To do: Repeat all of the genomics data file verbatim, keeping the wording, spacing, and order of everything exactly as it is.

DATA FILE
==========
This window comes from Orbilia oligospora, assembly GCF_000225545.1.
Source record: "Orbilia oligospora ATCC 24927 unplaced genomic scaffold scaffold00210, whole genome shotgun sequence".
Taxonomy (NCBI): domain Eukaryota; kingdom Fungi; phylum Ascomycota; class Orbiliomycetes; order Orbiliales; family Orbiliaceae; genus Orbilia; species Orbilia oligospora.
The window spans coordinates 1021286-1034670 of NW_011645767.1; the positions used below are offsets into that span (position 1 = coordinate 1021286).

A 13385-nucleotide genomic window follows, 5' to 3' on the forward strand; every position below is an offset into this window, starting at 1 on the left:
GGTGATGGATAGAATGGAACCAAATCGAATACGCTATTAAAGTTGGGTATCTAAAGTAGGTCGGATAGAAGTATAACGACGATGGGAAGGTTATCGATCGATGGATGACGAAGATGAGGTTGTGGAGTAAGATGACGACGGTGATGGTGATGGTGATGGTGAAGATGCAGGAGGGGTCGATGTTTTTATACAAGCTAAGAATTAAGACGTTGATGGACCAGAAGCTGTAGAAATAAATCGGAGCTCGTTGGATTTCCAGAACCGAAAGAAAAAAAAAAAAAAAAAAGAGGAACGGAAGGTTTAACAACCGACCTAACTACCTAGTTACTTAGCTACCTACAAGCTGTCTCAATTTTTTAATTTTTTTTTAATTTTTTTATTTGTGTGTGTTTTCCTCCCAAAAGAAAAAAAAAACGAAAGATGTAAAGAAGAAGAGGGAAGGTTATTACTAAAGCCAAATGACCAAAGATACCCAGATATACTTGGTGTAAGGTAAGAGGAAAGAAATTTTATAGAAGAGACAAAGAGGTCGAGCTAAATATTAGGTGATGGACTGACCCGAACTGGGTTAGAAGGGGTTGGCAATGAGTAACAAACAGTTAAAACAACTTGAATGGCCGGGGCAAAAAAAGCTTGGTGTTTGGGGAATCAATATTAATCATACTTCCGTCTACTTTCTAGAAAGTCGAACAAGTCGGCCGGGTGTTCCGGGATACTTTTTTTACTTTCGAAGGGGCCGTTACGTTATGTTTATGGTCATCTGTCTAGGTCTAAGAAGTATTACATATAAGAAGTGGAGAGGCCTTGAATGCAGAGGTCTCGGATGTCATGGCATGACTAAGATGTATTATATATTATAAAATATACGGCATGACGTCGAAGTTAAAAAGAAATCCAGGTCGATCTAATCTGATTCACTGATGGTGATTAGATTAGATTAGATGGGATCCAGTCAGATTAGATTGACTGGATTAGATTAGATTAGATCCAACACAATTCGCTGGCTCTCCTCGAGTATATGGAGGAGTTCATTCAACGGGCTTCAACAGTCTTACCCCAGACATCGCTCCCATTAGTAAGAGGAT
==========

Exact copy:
This window comes from Orbilia oligospora, assembly GCF_000225545.1.
Source record: "Orbilia oligospora ATCC 24927 unplaced genomic scaffold scaffold00210, whole genome shotgun sequence".
Taxonomy (NCBI): domain Eukaryota; kingdom Fungi; phylum Ascomycota; class Orbiliomycetes; order Orbiliales; family Orbiliaceae; genus Orbilia; species Orbilia oligospora.
The window spans coordinates 1021286-1034670 of NW_011645767.1; the positions used below are offsets into that span (position 1 = coordinate 1021286).

A 13385-nucleotide genomic window follows, 5' to 3' on the forward strand; every position below is an offset into this window, starting at 1 on the left:
GGTGATGGATAGAATGGAACCAAATCGAATACGCTATTAAAGTTGGGTATCTAAAGTAGGTCGGATAGAAGTATAACGACGATGGGAAGGTTATCGATCGATGGATGACGAAGATGAGGTTGTGGAGTAAGATGACGACGGTGATGGTGATGGTGATGGTGAAGATGCAGGAGGGGTCGATGTTTTTATACAAGCTAAGAATTAAGACGTTGATGGACCAGAAGCTGTAGAAATAAATCGGAGCTCGTTGGATTTCCAGAACCGAAAGAAAAAAAAAAAAAAAAAAGAGGAACGGAAGGTTTAACAACCGACCTAACTACCTAGTTACTTAGCTACCTACAAGCTGTCTCAATTTTTTAATTTTTTTTTAATTTTTTTATTTGTGTGTGTTTTCCTCCCAAAAGAAAAAAAAAACGAAAGATGTAAAGAAGAAGAGGGAAGGTTATTACTAAAGCCAAATGACCAAAGATACCCAGATATACTTGGTGTAAGGTAAGAGGAAAGAAATTTTATAGAAGAGACAAAGAGGTCGAGCTAAATATTAGGTGATGGACTGACCCGAACTGGGTTAGAAGGGGTTGGCAATGAGTAACAAACAGTTAAAACAACTTGAATGGCCGGGGCAAAAAAAGCTTGGTGTTTGGGGAATCAATATTAATCATACTTCCGTCTACTTTCTAGAAAGTCGAACAAGTCGGCCGGGTGTTCCGGGATACTTTTTTTACTTTCGAAGGGGCCGTTACGTTATGTTTATGGTCATCTGTCTAGGTCTAAGAAGTATTACATATAAGAAGTGGAGAGGCCTTGAATGCAGAGGTCTCGGATGTCATGGCATGACTAAGATGTATTATATATTATAAAATATACGGCATGACGTCGAAGTTAAAAAGAAATCCAGGTCGATCTAATCTGATTCACTGATGGTGATTAGATTAGATTAGATGGGATCCAGTCAGATTAGATTGACTGGATTAGATTAGATTAGATCCAACACAATTCGCTGGCTCTCCTCGAGTATATGGAGGAGTTCATTCAACGGGCTTCAACAGTCTTACCCCAGACATCGCTCCCATTAGTAAGAGGAT